As such, our findings were clear: a successful launch on Twitch does little to ensure a strong, sustainable community of streamers and viewers. Granted, a long-term presence on Twitch isn't always necessary for a game to sell well, which is why many of the titles we feature in our top falling list still enjoyed strong sales and growing communities. But, in a world where everybody wants to be the next big thing in streaming, it's important to know that the real work of achieving that kind of success doesn't really start until the hype of your release wears off.

Conclusion 2: No Substantive Difference Between Single Player and Multiplayer Titles

DMC5 was one of many single player games that had huge launches and then fell off within a few weeks. We assumed this was a platform-wide trend, but the numbers surprised us.

I don’t think it’s controversial to say that multiplayer games account for the majority of Twitch viewership. The biggest titles on the planet - Fortnite, League of Legends, Grand Theft Auto, Dota 2 - they all leverage player interaction, competition, rewarding gameplay loops, and the fact that every game is a little different to build and maintain their enormous audiences. Single player titles still become big-time hits, but they come and go. Multiplayer games stand the test of time, on Twitch, and the most successful of them remain on top for months, or even years.

We assumed this would be equally true when it comes to the relationship between our lists. When looking at everything in aggregate, it was our hypothesis that multiplayer titles would make up the vast majority of rising new releases, and that it would primarily be the single player games that quickly transition to our falling category. When we took a look at the numbers, however, we were a little surprised at how wrong we were.

Firstly, 44% of our top new releases were single player titles. That already was much closer to half than we were expecting. Additionally, of those titles which did move from the new release list to top falling, 47% were single player. Because these games tend to be more story driven with definitive endings, we assumed that they would lose their momentum more quickly than multiplayer games, but the numbers don’t bear that out. The only piece of information that slightly tips in that direction is that, of all the titles featured in our top falling category, 54%, so the majority, were single player games. This does seem to be a manifestation of the inherently shorter lifespan of such titles, but it also doesn’t seem to have any relationship with the new release category.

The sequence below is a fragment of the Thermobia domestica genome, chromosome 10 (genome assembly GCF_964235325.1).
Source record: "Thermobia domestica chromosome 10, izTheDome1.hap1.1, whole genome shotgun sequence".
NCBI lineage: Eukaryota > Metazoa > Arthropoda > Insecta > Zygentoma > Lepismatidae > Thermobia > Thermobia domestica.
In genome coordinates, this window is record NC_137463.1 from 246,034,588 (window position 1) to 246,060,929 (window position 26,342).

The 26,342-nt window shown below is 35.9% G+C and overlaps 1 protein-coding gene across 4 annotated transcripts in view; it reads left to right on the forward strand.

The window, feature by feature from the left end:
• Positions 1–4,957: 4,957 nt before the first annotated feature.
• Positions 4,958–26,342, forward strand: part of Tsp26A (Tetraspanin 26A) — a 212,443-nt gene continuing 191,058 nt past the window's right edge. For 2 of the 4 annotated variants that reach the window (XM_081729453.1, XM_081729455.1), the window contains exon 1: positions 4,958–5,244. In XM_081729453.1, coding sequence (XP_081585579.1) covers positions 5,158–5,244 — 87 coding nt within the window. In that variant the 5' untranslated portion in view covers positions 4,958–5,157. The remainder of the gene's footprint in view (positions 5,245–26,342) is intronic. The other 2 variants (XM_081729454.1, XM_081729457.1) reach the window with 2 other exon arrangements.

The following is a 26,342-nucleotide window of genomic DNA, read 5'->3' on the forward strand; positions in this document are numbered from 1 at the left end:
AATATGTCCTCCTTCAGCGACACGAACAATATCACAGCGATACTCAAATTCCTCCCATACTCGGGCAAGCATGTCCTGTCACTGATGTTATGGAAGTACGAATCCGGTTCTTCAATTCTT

Don’t misunderstand: it’s still quite clear that the most successful titles on Twitch are where they are because they’re multiplayer games done right. Even when AAA titles with massive hype trains release and become successful, their peak performance rarely approaches the level of the top contenders. But, when you take the stratospherically successful, culturally dominant games out of the equation, the difference between single and multi player games doesn’t seem nearly as pronounced as one might expect. If you're looking to compete with the likes of Fortnite and League of Legends, you must create a multiplayer experience, but for every other level of success, it appears that a quality single player experience has nearly as good a shot as any multiplayer game. A surprise, to be sure, but a welcome one.

Check out our industry-wide report on the state of the collectible card game genre, available here. Also, be sure to check out this week's #Top5OnTwitch rankings, and to follow us on Twitter and LinkedIn for all the latest blogs, announcements, and game marketing news from the team at GAMESIGHT!